Music in five languages, as old as the Renaissance, and composers who still live make up the program for "Eternity," the fall concert from Dolce Canto.
Artistic director Yong Mao's concept for the show started with "Muziba," which is Latvian for "Eternity," by Pēteris Plakidis, a composer who died in 2017.
He didn't publish very much music, and this piece is one of his six core works, Mao said.
He estimates that it's the most difficult piece yet for the choir, an auditioned group that has performed at Carnegie Hall and toured South Korea.
Plakidis wrote the piece using proportional canon, a technique from the early Renaissance in which "three soprano parts share the same melody but at different speeds," he said. While the technique dates to the early Renaissance, this work sounds more modern, with clustered harmonies and intertwining and soaring lines with "the developmental freedom of instrumental music," he said.
Robbin Rose, who's been with the choir for eight years, learned all three soprano parts because they'd gone through personnel changes during the weeks leading to Saturday's concert.
She has a degree in music performance and has performed with choirs for decades, and still said it's "the hardest piece I've ever had to learn."
It's been challenging in a positive way, and despite any talk of technical difficulty, it's consonant.
After picking "Muziba" as the centerpiece, Mao built the program around the idea of eternity, even writing a few poetic lines about different meanings of the term for the program:
For those who seek out color, nature is eternity.
For those who praise, hallelujah is eternity.
For those who endure, light is eternity.
For those who grieve, time and love are eternity.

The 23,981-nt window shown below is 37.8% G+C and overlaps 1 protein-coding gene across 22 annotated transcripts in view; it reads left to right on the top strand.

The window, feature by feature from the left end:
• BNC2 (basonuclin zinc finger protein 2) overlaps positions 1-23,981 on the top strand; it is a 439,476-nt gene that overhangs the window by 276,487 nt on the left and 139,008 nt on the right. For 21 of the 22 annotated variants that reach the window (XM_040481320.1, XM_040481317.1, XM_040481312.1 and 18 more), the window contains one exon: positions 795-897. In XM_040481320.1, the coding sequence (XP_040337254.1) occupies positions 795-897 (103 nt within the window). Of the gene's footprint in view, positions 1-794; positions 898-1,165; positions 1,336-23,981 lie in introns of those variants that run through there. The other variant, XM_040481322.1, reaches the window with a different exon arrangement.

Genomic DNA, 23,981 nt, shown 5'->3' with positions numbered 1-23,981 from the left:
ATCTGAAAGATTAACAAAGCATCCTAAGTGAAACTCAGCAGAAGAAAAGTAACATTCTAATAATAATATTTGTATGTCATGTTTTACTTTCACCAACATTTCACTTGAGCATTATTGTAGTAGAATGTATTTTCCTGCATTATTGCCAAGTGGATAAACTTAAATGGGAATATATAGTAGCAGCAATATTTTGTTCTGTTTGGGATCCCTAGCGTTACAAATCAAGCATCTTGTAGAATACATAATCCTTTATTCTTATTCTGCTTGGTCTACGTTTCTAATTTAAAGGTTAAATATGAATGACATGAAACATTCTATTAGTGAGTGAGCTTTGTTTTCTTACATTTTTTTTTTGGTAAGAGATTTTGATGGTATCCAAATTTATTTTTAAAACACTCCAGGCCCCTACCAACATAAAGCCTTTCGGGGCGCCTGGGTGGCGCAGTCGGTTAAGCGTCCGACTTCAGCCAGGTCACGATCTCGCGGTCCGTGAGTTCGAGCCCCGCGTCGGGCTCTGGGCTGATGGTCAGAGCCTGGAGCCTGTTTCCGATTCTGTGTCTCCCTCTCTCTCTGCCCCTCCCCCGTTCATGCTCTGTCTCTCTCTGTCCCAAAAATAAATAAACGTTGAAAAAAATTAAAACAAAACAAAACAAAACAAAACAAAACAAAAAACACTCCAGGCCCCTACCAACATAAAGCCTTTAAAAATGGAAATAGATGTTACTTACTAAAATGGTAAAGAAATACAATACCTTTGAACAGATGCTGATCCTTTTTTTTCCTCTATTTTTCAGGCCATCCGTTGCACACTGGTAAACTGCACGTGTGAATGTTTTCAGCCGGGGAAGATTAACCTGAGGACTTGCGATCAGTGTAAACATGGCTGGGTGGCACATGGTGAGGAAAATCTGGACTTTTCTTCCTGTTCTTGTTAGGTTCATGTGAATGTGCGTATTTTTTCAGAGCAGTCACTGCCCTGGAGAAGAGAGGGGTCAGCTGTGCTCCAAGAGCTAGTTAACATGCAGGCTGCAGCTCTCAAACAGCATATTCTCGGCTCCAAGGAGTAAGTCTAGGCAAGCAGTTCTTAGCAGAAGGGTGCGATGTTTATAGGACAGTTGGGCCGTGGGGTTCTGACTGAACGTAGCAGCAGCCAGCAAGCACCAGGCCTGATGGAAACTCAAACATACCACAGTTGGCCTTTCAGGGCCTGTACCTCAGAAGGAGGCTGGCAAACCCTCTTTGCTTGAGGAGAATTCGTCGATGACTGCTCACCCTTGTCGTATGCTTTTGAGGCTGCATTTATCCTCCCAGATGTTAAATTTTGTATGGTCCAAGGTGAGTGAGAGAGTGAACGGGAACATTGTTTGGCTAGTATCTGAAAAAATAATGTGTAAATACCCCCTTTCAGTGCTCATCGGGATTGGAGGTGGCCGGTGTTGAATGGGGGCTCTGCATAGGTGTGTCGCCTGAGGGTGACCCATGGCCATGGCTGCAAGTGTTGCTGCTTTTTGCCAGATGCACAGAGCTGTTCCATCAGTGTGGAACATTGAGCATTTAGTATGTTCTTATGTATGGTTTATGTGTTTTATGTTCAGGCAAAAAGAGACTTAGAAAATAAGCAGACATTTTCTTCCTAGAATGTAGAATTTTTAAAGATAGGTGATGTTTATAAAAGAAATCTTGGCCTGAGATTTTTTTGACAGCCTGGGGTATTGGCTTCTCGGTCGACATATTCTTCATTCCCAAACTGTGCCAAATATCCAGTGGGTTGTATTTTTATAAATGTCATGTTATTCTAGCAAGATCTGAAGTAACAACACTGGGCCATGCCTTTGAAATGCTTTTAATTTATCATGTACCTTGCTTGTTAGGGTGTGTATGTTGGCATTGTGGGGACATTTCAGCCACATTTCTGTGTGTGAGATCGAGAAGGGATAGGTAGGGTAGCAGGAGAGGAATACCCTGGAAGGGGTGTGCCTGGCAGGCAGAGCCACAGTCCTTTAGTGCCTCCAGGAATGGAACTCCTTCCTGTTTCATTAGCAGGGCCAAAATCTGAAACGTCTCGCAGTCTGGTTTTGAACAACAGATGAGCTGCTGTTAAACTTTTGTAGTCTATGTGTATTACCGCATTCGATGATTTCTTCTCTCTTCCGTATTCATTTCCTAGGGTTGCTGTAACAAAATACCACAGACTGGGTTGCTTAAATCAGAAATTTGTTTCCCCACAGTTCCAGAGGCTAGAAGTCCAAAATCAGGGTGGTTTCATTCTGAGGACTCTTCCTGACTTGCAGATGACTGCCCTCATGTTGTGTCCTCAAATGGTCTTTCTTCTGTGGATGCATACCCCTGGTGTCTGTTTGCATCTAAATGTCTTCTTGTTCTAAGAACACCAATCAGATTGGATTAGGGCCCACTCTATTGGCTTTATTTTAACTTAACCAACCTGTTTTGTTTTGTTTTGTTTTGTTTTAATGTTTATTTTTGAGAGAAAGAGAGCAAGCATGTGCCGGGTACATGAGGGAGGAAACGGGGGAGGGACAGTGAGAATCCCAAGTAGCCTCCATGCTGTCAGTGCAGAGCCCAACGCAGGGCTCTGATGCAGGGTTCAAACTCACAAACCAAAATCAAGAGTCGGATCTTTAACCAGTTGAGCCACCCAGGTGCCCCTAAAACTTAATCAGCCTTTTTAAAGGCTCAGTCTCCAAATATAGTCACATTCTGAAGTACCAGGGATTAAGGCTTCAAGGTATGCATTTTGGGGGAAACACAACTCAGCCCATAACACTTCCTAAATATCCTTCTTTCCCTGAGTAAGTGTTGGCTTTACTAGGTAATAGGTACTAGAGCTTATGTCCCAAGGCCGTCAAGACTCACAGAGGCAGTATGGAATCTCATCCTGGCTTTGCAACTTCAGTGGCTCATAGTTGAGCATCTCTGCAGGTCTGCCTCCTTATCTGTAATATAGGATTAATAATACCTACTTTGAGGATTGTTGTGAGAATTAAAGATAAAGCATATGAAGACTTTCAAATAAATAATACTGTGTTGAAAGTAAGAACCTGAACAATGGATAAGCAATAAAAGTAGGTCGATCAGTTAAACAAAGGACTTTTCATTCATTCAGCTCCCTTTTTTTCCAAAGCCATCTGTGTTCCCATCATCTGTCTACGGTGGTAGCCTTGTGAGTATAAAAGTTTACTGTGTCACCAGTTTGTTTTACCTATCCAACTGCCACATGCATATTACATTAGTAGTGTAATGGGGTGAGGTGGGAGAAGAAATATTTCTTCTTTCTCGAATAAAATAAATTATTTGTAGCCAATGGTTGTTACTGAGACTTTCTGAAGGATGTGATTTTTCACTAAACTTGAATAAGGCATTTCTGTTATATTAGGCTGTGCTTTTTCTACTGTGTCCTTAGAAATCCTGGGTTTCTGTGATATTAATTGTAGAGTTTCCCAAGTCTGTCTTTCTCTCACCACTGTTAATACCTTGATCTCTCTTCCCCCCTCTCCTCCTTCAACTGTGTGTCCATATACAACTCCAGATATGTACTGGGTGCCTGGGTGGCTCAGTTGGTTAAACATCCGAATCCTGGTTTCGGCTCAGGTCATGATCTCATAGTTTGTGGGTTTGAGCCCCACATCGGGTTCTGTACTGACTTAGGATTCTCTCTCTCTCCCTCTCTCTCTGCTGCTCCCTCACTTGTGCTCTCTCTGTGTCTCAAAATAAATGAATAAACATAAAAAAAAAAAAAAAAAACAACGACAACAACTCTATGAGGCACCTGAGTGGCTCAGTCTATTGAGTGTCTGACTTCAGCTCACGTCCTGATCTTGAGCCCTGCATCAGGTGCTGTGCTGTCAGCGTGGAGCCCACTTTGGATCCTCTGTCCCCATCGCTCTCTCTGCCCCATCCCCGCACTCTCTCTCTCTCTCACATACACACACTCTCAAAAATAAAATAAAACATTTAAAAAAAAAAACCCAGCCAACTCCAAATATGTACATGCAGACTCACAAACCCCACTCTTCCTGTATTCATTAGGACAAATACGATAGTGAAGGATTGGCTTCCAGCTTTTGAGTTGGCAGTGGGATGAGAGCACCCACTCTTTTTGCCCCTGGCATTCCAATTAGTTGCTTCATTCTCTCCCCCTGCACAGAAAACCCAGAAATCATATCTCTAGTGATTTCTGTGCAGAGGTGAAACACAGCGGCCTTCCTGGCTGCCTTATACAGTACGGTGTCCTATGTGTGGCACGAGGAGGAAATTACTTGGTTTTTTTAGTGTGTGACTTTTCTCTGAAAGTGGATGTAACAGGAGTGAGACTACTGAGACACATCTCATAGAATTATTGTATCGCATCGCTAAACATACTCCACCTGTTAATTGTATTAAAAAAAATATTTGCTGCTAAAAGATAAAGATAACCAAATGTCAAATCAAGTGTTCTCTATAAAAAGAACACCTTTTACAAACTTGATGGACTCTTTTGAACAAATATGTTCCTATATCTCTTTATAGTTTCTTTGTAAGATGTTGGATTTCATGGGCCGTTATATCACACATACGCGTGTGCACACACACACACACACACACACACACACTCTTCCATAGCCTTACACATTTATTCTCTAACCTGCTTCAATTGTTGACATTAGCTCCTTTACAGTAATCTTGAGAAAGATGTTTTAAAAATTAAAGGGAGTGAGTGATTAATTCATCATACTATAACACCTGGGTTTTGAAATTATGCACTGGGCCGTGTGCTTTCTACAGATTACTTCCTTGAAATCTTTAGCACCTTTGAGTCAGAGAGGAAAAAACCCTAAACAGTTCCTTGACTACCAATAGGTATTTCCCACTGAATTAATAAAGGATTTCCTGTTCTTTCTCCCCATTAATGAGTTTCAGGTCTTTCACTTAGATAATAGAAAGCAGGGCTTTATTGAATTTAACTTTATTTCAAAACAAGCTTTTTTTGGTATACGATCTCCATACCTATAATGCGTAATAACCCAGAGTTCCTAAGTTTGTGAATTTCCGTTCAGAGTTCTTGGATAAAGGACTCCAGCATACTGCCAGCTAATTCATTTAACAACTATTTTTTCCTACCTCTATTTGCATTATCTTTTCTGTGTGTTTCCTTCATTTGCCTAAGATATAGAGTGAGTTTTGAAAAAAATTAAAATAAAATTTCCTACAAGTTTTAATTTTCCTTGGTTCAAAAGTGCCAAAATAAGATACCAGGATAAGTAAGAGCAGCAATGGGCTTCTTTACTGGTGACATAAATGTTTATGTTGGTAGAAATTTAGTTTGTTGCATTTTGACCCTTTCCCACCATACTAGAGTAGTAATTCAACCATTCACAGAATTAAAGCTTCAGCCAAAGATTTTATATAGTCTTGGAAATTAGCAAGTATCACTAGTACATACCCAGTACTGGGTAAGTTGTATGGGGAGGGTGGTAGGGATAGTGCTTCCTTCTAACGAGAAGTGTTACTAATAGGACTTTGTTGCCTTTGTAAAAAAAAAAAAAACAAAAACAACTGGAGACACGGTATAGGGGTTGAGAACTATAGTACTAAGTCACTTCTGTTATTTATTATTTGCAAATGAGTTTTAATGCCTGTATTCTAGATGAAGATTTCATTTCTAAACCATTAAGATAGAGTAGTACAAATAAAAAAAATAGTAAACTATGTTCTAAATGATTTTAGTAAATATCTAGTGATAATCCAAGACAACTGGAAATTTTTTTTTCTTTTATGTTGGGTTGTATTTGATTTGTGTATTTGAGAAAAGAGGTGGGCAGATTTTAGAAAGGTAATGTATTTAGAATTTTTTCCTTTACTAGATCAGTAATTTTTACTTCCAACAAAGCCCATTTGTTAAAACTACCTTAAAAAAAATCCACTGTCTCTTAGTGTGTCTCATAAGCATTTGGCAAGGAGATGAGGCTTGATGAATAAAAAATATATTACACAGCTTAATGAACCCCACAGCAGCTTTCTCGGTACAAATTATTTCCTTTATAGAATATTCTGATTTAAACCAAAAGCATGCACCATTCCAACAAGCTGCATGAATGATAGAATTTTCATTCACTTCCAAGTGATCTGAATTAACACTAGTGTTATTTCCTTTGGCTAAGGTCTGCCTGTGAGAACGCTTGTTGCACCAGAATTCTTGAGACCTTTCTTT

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For those who suffer, heaven is eternity.
For those who play, wine and beer are eternity.
The "praise" and "hallelujah" portion is covered by "Gaude Plaude (Rejoice, Acclaim)" by Maria Xaveria Perucona, a 17th century Italian nun composer. Mao said she once described piece, included in her first album of compositions published at age 23, like so: "This little work is the first-born child of my poor genius."
Mao included some of her work in a previous concert, "Unheard Voices," that featured under-acknowledged writers.
"I believe bringing such unknown music to our community makes it more special," he said.
Another religious piece is "Don't You Weep When I'm Gone," an African-African spiritual arranged by Richard Allain, a contemporary composer from England. Mao said it's common for choirs to use spirituals as showpiece "ta-da" moments at the end of a concert, an idea that he feels is inappropriate for sacred music, so it's pushed toward the middle.
He thinks Allain's take on it has "extraordinarily colorful harmonies" that make it possible to express "very deep emotions."
After the intermission, the Sky Blues choir from Big Sky High School will sing a few pieces and then perform "Requiem," with Dolce. It's an arrangement of a pop song by Eliza Gilkyson wrote after the tsunami of 2004.
In total, there are 14 pieces, ranging from the Renaissance to contemporary work in English, German, Latin, Latvian, Russian and French. Mao, who's studying for his doctorate in choral conducting at the University of Oklahoma, said that he goes through hundreds of pieces to generate a program.
"The repertoire defines the choir," he said, adding that "if you choose the wrong repertoire, the choir can never go in the direction you want it to go."
You may have noticed the line about "wine and beer" that Mao wrote. After a concert of serious material, he felt it would be appropriate it end with a more uplifting note.
He picked two Renaissance madrigals that "can leave our audience full of energy and positivity." In one piece, they'll imitate the plucked strings in the introduction to make it more fun, after which you get to the lyrics, in what's essentially a very old-school drinking song.